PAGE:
Introduction to Dynamic Programming
January 17, 2021
In our previous article on recursion, we explored how we can break a problem into smaller sub-problems and solve them individually. However, recursion is not the most optimal technique and has its share of obstacles. Fortunately, there is a powerful algorithmic technique called dynamic programming that helps us overcome the hurdles posed by recursion and solve problems optimally.
In this article, we will understand how dynamic programming (popularly referred to as DP) works by solving coding questions.
Table of contents
Basic knowledge of Python.
A basic understanding of Recursion.
Dynamic Programming (DP) is an algorithmic technique used when solving an optimization problem by breaking it down into simpler subproblems and utilizing the fact that the optimal solution to the overall problem depends upon the optimal solution to its subproblems.
Educative has a great article on DP and how it works. It sounds similar to recursion. That’s because DP is just an optimized version of recursion. Before we delve into DP, let us look at the drawbacks of recursion:
It is not efficient in terms of memory: Since recursion involves function calls, each recursive call creates an entry for all the variables and constants in the function stack. These values are kept there until the function returns. Therefore, recursion is always limited by the stack space in the system.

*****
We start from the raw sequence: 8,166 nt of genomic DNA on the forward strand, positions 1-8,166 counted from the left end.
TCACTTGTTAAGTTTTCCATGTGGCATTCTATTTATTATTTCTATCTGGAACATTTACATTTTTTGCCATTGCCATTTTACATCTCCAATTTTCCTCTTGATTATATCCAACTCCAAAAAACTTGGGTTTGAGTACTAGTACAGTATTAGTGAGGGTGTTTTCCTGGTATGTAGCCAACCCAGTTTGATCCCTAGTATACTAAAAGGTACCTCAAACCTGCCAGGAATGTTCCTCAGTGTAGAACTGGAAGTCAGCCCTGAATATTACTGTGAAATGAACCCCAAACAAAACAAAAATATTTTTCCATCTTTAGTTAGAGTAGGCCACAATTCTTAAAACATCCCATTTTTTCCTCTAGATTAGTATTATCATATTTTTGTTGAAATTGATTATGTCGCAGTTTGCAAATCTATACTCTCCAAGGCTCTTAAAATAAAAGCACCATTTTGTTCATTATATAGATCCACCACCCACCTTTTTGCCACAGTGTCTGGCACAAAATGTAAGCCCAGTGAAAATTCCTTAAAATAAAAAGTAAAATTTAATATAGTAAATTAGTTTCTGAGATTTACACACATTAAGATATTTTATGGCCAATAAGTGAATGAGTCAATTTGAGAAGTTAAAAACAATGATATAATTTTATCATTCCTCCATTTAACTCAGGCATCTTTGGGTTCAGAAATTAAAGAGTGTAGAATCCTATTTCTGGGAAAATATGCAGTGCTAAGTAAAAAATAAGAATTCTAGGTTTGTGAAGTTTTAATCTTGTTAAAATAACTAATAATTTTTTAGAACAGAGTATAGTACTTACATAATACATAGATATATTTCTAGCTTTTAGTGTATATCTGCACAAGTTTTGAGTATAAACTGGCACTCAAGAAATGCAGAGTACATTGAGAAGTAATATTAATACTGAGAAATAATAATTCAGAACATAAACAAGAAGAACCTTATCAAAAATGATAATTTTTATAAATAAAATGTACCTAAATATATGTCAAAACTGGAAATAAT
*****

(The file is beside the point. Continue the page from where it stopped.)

It is not fast: Iteration (using loops) is faster than recursion because every time a function is called, there is an overhead of allocating space for the function and all its data in the function stack. This causes a slight delay in recursive functions when compared to iteration. This is a good read on the function call stack and how it works.
In recursion, the same function can be called multiple times with the same arguments. In other words, the same result is calculated multiple times instead of just once. In dynamic programming, a recursive function is optimized by storing the intermediate results in a data structure.
We store these results so that they are only calculated once. In other words, any recursive function in which the same results are calculated multiple times can be converted into DP. Let us look at the Fibonacci number example (covered in the previous article) to get a better idea.